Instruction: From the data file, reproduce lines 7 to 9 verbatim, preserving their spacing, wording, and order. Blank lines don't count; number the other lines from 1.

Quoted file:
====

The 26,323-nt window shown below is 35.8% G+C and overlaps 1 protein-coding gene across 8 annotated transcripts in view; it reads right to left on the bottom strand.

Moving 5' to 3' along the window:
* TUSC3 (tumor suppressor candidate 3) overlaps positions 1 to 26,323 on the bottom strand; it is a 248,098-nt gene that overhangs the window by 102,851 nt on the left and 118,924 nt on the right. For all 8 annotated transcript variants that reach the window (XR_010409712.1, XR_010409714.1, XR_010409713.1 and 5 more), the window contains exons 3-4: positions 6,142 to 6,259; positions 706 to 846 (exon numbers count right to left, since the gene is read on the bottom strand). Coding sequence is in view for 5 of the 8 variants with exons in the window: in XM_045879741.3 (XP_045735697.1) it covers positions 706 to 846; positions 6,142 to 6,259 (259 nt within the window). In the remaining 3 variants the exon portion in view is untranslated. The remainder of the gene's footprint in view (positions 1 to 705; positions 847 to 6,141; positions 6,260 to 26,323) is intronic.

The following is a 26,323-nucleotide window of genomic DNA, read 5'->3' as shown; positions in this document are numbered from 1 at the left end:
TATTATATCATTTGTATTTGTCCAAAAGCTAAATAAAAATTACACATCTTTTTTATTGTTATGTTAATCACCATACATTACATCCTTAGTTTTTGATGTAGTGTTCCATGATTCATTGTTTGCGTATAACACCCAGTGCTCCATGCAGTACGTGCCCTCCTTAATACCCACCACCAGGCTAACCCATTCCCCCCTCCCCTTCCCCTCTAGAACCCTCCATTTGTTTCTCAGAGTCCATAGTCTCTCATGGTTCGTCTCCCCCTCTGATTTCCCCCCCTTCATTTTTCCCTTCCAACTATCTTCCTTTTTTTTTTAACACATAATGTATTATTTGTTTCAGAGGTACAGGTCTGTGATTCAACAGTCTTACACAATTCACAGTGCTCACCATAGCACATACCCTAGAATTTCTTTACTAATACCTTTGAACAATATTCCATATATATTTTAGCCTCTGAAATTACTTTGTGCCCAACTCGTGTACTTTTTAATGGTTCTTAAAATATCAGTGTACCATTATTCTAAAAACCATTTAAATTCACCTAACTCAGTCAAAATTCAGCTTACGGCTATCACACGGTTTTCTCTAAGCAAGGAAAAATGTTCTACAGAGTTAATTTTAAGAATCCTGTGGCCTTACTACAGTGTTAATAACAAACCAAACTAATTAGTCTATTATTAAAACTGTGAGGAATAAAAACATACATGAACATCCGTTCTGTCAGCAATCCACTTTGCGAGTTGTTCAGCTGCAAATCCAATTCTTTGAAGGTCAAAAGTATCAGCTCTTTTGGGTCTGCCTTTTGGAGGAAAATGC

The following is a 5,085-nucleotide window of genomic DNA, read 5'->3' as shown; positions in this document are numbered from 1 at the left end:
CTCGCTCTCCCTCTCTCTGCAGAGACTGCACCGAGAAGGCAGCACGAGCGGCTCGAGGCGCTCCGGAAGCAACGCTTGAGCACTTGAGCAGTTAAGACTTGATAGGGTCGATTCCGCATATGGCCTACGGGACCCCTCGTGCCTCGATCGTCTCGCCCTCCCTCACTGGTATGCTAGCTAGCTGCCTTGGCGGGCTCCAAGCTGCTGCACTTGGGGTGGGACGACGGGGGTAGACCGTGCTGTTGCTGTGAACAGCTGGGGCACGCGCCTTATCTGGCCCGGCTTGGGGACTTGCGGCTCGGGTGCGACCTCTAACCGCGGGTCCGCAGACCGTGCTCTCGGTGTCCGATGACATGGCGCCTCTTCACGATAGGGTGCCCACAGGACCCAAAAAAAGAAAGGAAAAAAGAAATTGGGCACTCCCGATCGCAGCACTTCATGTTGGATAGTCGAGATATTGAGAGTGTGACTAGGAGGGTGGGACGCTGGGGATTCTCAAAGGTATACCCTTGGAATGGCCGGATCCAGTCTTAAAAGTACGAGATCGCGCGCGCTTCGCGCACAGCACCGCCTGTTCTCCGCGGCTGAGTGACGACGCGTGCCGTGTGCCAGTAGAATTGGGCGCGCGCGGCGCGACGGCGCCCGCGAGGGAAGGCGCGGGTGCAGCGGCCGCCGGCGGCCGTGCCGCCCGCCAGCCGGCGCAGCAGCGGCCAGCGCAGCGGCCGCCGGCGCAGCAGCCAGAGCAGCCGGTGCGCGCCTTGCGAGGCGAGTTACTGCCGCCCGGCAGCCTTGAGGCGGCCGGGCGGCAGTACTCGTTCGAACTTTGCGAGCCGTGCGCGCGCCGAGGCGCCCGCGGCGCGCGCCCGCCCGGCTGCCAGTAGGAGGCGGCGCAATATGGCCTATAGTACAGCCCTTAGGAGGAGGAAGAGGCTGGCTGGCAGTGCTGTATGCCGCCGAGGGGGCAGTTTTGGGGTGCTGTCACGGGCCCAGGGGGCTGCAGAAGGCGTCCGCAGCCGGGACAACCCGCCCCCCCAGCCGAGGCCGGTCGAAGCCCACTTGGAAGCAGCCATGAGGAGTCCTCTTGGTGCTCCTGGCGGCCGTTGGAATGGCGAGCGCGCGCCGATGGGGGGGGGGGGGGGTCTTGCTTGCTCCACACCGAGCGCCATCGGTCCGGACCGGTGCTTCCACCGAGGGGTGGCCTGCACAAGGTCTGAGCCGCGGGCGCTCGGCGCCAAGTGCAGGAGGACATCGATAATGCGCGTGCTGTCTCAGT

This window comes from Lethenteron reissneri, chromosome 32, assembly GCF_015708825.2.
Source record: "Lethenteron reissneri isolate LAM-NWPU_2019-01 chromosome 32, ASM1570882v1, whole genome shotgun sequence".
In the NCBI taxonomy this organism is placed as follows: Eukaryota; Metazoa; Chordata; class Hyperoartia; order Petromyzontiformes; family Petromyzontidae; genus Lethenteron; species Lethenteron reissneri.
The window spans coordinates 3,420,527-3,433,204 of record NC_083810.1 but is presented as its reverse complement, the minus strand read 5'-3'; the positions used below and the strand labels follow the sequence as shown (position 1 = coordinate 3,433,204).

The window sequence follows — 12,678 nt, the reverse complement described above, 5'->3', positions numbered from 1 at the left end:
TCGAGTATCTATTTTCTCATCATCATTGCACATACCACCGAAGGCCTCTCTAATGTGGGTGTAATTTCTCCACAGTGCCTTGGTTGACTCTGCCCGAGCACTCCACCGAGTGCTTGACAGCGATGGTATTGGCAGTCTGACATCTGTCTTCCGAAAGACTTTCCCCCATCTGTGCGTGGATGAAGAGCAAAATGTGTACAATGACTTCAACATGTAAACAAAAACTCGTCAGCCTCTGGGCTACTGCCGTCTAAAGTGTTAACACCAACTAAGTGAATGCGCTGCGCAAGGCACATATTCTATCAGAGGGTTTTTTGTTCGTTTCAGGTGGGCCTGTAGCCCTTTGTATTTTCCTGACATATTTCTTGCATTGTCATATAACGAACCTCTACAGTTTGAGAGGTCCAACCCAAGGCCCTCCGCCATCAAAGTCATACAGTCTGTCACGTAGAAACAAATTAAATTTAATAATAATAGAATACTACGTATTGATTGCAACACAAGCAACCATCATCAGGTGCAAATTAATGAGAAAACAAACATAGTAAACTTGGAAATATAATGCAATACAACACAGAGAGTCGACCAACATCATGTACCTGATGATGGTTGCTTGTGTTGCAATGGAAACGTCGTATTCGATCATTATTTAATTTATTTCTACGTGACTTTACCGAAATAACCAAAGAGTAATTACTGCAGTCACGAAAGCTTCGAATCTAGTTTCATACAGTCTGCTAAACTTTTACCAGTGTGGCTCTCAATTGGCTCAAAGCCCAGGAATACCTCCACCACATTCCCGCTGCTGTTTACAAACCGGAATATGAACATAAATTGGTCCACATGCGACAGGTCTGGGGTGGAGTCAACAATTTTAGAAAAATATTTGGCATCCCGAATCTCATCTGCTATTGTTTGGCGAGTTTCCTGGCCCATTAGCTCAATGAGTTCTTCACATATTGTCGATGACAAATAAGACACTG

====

CTCGCTCTCCCTCTCTCTGCAGAGACTGCACCGAGAAGGCAGCACGAGCGGCTCGAGGCGCTCCGGAAGCAACGCTTGAGCACTTGAGCAGTTAAGACTTGATAGGGTCGATTCCGCATATGGCCTACGGGACCCCTCGTGCCTCGATCGTCTCGCCCTCCCTCACTGGTATGCTAGCTAGCTGCCTTGGCGGGCTCCAAGCTGCTGCACTTGGGGTGGGACGACGGGGGTAGACCGTGCTGTTGCTGTGAACAGCTGGGGCACGCGCCTTATCTGGCCCGGCTTGGGGACTTGCGGCTCGGGTGCGACCTCTAACCGCGGGTCCGCAGACCGTGCTCTCGGTGTCCGATGACATGGCGCCTCTTCACGATAGGGTGCCCACAGGACCCAAAAAAAGAAAGGAAAAAAGAAATTGGGCACTCCCGATCGCAGCACTTCATGTTGGATAGTCGAGATATTGAGAGTGTGACTAGGAGGGTGGGACGCTGGGGATTCTCAAAGGTATACCCTTGGAATGGCCGGATCCAGTCTTAAAAGTACGAGATCGCGCGCGCTTCGCGCACAGCACCGCCTGTTCTCCGCGGCTGAGTGACGACGCGTGCCGTGTGCCAGTAGAATTGGGCGCGCGCGGCGCGACGGCGCCCGCGAGGGAAGGCGCGGGTGCAGCGGCCGCCGGCGGCCGTGCCGCCCGCCAGCCGGCGCAGCAGCGGCCAGCGCAGCGGCCGCCGGCGCAGCAGCCAGAGCAGCCGGTGCGCGCCTTGCGAGGCGAGTTACTGCCGCCCGGCAGCCTTGAGGCGGCCGGGCGGCAGTACTCGTTCGAACTTTGCGAGCCGTGCGCGCGCCGAGGCGCCCGCGGCGCGCGCCCGCCCGGCTGCCAGTAGGAGGCGGCGCAATATGGCCTATAGTACAGCCCTTAGGAGGAGGAAGAGGCTGGCTGGCAGTGCTGTATGCCGCCGAGGGGGCAGTTTTGGGGTGCTGTCACGGGCCCAGGGGGCTGCAGAAGGCGTCCGCAGCCGGGACAACCCGCCCCCCCAGCCGAGGCCGGTCGAAGCCCACTTGGAAGCAGCCATGAGGAGTCCTCTTGGTGCTCCTGGCGGCCGTTGGAATGGCGAGCGCGCGCCGATGGGGGGGGGGGGGGGTCTTGCTTGCTCCACACCGAGCGCCATCGGTCCGGACCGGTGCTTCCACCGAGGGGTGGCCTGCACAAGGTCTGAGCCGCGGGCGCTCGGCGCCAAGTGCAGGAGGACATCGATAATGCGCGTGCTGTCTCAGT

This window comes from Lethenteron reissneri, chromosome 32, assembly GCF_015708825.2.
Source record: "Lethenteron reissneri isolate LAM-NWPU_2019-01 chromosome 32, ASM1570882v1, whole genome shotgun sequence".